My char siu puff (£2.90) flaked nicely and was without grease. The pork was gently spiced and deliciously sweet. The shredded mooli cake (£2.90) was tangy, crispy and crunchy. The beef cheng fun with enoki mushrooms (£4), thinly wrapped and doused in rich sweetened soy dressing, also boast a correct texture. The turnip cake (£2.80), oozing a mild turnip aroma, was soft on the inside and fried for delectable crisp on the outside.


Mango Tree on Urbanspoon


Mango Tree and Pan Chai by Ian Pengelley are counter restaurants at Harrods Food Hall. The former took over the old dim sum bar; the latter the older sushi bar. Interestingly enough, the majority of the menus of the former restaurants have survived this rechristening. One desperately hungry moment led me to taking a seat at Mango Tree, now a dim sum bar with a modern *fusion* Thai menu. The price range is high enough to make a Harrods regular gasp. The *cheapest* options on the menu are Spare Ribs and Choi Sum with Oyster Sauce at £7.50 each; the most startlingly expensive option is Thai Green Curry with Wagyu Beef at £59.80.

Seeing the menu, my appetite dwindled and I resorted to Goong Ten (£15.80). The dish – or, rather, my martini glass – held three king prawns steamed in ridiculously bland and watery tom yum dressing and a bed of banal (but fresh) salad of carrot and cabbage. This was edible but overwhelmingly disappointing, which is a shame because Harrods’s recent redevelopment of its restaurant section is really exciting.


NAHM (Closed)

Nahm on Urbanspoon

2012 also saw the end of the era of Nahm London – the world’s first Thai restaurant to be awarded a Michelin star. Chef David Thompson has moved on not only to opening Nahm in Bangkok to great acclaims but also to branching out in London, Hong Kong and a few other destinations in Asia for more casual ventures. I will miss the macho, meaty and slightly salty take of Thai cuisine at Nahm as well as its sparkling array of Thai desserts (the best I’ve ever had in and outside Thailand).

Below was a combination platter of Nahm’s iconic desserts Pumpkin and Taro Custard, with threads of syrup-poached egg yolk and caramelised sesame biscuits. (Well, Bangkok is just one 12-hour flight away)..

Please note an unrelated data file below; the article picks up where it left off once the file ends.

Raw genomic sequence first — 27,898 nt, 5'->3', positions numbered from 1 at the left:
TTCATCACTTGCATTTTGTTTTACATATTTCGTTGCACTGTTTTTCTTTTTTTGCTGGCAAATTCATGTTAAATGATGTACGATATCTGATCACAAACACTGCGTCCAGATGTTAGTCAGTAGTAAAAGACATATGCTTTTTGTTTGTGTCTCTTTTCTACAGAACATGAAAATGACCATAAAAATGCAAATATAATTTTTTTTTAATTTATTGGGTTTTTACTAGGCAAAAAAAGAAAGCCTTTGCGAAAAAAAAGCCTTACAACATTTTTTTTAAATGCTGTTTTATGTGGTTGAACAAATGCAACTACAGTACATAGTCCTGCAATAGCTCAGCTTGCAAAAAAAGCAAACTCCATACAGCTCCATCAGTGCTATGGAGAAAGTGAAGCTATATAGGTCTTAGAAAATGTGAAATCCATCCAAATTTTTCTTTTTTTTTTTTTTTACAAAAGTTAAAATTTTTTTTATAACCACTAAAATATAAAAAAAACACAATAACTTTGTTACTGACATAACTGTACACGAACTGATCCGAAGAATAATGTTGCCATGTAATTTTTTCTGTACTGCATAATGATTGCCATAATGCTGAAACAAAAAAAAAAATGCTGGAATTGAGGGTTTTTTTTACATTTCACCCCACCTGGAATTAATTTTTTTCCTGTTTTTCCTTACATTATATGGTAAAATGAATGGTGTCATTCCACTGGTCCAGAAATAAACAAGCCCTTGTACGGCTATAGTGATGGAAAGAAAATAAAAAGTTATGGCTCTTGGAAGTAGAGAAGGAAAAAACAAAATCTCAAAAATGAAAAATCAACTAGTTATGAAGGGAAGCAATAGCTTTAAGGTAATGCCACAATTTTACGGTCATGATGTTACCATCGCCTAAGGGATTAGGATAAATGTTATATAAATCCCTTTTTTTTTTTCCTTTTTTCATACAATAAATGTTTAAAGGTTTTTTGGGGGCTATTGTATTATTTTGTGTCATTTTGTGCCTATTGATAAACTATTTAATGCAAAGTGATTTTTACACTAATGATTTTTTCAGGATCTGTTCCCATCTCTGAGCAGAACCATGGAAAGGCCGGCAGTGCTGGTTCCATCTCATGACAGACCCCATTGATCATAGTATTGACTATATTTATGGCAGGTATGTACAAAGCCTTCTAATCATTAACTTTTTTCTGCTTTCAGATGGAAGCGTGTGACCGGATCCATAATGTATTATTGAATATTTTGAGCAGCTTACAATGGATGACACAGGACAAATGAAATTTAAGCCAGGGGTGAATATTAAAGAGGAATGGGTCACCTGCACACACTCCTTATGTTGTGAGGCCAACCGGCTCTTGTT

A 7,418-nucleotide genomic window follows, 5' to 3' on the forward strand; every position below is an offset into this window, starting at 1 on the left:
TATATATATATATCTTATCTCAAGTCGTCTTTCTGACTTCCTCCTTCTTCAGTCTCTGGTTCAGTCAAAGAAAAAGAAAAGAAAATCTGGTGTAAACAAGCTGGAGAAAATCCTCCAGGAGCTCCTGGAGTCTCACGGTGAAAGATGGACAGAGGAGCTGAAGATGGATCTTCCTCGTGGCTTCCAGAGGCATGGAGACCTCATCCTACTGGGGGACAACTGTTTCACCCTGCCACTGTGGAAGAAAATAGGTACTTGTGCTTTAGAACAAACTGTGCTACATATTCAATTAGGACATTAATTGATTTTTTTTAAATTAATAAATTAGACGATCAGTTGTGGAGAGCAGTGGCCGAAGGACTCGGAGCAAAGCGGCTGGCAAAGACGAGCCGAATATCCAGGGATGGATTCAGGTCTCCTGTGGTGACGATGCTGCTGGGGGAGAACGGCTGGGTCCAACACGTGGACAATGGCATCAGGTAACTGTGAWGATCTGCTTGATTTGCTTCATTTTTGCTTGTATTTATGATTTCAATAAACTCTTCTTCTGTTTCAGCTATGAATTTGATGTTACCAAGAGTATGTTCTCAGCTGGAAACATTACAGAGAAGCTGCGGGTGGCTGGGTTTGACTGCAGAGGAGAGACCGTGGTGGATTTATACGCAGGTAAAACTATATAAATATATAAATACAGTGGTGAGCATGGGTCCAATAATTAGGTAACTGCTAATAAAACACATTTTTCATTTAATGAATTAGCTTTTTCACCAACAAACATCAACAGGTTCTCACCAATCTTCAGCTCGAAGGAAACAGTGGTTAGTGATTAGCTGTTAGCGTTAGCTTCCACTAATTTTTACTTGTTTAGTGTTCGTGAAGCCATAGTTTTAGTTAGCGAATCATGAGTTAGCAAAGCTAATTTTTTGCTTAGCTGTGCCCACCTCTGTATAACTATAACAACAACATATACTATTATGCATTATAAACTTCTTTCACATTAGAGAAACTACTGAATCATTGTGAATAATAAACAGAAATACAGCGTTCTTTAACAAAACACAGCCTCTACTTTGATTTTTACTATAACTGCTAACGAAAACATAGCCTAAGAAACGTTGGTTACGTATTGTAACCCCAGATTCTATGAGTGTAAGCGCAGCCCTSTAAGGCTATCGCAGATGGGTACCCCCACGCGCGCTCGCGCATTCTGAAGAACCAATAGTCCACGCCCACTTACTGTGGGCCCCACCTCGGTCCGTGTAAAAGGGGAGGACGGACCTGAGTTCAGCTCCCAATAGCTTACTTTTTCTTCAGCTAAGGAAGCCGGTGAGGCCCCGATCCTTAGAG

Kingsbourne House
229-231 High Holborn

Tel. 020 7430 9006



Dorland House (Basement)
14-20 Lower Regent Street

Tel. 020 7930 0317



20 St Giles High Street

Tel. 020 7240 6147



8-10 North Audley Street

Tel. 020 7493 3223



Harrods (Ground Floor)
Brompton Road

Tel. 020 7730 1234



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Burnt Enz + Rita’s Dining: The Cool New Breed(s) of East London Pop Up

East.. of London

East London is home to many cool people and happenings. In Elizabethan England actor-entrepreneur James Burbage found success in The Theatre (before dismantling it and moving on to inaugurating what is now known as Shakespeare’s Globe). In Victorian England, Jack the Ripper found whores to murder in the environ of The 10 Bells. Emily Pankhurst, in the early 20th century, found an office in Bow to put into actions her suffragist ideals. After WWII, multinational immigrants found home in London’s East. A few decades later, thanks to those immigrants, artists Gilbert & George found a restaurant that has ever since become their daily dining spot. Most recently we found the inconvenience of London 2012. And I have found joy in Eastenders and two cool spots to eat..



Burnt Enz is a grill restaurant that pops it up at the uniquely laid back Climpson & Sons Roastery, and it has, by now, won raves from London’s food enthusiasts and prompted wicked collaborations with UK’s best young talents (i.e. Junya Yamasaki of Koya, James Knappett of Bubbledogs& and Ben Spalding formerly of Roganic). The project itself is manned by Dave Pynt, who comes from Australia, via the internationally acclaimed kitchen of Asador Extebarri, off San Sebastian (Spain), and has been instrumental in the setup of Nuno Mendes’s The Loft Project.

At Burnt Enz, Dave does nothing but grill. (Well, he may, allegedly, help clean up). You may expect very little grilled things (say, scallops) to very massive grilled things (say, a whole turbot or a suckling pig). And Dave’s philosophy is to stay true to Spanish “asador” spirit, where the grill is done over charcoal fire and the flame is masterly adjusted according to the ingredients.

Burnt Enz operates an a la carte menu at weekends and/or pre-paid “Thirty Thursday Feast” dinners. (My meal below – £45 & BYO – was part of the latter system). The dishes on offer change regularly, on the basis of best available British produce. I was greeted with fresh oysters and lime, and once seated, a platter of charred fennel bulbs was served alongside torn burrata and orange-infused oil. The fennel was gently grilled in low heat and achieved tender but biteful texture. The aroma from the applewood char and the fennel’s very mild aniseed-y taste married pleasingly with the citric orange essence. The burrata, loosened up by the heat, was melting-ly gorgeous. Then came the huge stack of bone marrow with watercress salad and lightly toasted bread. This was a testament to Dave’s highly commendable grilling skills. The bone was well encased by heat but not to the point that the marrow melted. The results were the perfect wobble (when the marrow was forked out) and the delightfully burnt gelatinous skin. The beefy grease from the marrow was nicely countered by the peppery leaves.